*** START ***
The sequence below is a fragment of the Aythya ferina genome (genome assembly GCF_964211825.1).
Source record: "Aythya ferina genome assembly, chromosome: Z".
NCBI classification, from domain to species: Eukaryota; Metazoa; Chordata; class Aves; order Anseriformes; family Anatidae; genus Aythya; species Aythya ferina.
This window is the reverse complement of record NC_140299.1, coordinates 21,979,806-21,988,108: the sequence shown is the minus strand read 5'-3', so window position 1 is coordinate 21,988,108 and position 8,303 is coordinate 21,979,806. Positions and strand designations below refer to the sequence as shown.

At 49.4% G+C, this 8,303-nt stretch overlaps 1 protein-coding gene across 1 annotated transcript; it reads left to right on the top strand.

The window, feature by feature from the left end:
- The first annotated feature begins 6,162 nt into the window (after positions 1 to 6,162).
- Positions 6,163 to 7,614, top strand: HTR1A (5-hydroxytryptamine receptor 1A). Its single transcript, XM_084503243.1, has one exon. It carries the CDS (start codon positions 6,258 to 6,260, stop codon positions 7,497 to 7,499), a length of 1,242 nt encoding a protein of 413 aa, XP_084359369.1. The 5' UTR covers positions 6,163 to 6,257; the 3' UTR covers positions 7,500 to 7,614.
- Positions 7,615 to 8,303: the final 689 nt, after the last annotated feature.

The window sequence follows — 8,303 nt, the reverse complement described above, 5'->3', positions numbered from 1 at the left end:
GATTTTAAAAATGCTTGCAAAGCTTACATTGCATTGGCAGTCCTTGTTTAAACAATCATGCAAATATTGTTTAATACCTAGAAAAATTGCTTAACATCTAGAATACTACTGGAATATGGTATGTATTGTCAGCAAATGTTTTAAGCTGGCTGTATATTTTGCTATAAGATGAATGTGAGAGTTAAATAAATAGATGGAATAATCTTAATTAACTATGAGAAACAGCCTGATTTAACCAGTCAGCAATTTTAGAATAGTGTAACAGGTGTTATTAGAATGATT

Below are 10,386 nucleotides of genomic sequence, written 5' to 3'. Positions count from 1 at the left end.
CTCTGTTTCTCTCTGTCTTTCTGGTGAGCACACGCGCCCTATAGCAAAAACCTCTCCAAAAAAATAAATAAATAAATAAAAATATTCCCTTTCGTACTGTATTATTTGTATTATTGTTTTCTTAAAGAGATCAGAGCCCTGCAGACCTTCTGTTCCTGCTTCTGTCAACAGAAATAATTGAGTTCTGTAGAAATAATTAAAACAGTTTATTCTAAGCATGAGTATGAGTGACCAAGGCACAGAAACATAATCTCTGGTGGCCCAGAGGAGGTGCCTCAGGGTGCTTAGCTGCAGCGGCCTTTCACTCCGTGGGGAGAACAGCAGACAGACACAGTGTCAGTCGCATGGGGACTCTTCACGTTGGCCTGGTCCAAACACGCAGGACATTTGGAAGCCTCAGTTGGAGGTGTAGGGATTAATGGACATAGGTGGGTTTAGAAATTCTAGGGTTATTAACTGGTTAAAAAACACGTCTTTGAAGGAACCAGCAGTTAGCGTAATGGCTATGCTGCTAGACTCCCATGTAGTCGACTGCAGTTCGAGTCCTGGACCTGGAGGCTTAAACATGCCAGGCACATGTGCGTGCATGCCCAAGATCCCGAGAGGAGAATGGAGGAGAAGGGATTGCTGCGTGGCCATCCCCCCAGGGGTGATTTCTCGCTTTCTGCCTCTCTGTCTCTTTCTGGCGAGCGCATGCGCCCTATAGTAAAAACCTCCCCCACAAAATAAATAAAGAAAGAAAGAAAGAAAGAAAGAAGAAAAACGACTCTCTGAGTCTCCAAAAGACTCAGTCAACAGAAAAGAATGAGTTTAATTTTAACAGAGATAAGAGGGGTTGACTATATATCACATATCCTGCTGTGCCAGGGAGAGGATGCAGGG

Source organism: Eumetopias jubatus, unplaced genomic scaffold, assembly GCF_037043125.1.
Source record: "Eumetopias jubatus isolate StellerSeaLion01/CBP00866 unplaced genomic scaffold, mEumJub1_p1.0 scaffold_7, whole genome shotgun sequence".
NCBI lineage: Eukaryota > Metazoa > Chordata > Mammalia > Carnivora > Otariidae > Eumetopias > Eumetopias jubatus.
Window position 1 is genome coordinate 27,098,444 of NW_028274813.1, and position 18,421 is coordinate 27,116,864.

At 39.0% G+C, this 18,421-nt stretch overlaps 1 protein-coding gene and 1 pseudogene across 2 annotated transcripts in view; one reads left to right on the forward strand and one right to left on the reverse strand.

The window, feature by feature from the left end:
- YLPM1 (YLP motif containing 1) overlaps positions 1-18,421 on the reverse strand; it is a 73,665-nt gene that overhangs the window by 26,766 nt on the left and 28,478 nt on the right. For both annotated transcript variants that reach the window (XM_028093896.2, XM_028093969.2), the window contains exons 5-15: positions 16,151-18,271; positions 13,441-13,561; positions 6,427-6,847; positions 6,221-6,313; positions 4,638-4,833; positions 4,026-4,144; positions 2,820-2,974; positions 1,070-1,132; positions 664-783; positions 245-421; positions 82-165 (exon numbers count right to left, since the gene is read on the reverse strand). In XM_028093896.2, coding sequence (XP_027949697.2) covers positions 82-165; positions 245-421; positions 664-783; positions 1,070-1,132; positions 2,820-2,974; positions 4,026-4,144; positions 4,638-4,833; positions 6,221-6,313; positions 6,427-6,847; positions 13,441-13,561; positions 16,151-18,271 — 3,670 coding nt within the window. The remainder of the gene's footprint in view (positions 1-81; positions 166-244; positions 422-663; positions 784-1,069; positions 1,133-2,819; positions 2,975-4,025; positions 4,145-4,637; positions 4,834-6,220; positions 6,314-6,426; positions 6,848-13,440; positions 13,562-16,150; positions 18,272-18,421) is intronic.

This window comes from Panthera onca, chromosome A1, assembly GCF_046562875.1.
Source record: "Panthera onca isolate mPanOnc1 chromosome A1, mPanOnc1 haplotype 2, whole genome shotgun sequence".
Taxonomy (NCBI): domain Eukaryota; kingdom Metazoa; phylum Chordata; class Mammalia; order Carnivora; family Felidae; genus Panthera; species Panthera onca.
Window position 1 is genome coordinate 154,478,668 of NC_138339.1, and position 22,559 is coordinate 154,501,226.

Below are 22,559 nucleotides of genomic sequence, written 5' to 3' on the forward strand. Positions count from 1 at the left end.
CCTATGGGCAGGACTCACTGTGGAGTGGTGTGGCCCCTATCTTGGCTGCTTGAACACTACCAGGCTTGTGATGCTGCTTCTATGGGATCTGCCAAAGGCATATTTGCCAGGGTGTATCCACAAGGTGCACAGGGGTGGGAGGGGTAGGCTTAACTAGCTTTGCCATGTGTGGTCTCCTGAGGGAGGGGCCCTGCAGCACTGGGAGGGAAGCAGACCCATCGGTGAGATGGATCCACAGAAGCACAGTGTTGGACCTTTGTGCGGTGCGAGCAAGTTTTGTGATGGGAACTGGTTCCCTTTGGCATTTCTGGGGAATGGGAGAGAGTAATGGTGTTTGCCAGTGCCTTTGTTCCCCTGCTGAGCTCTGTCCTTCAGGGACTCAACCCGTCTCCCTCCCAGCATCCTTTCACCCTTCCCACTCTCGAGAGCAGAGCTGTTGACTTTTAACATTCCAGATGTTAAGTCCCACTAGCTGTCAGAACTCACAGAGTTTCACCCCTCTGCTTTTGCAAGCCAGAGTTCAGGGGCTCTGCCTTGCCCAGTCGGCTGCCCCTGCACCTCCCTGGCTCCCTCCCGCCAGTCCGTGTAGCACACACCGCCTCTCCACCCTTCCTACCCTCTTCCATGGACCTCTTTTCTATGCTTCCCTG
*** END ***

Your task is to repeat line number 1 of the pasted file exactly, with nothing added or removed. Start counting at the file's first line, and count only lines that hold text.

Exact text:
The sequence below is a fragment of the Aythya ferina genome (genome assembly GCF_964211825.1).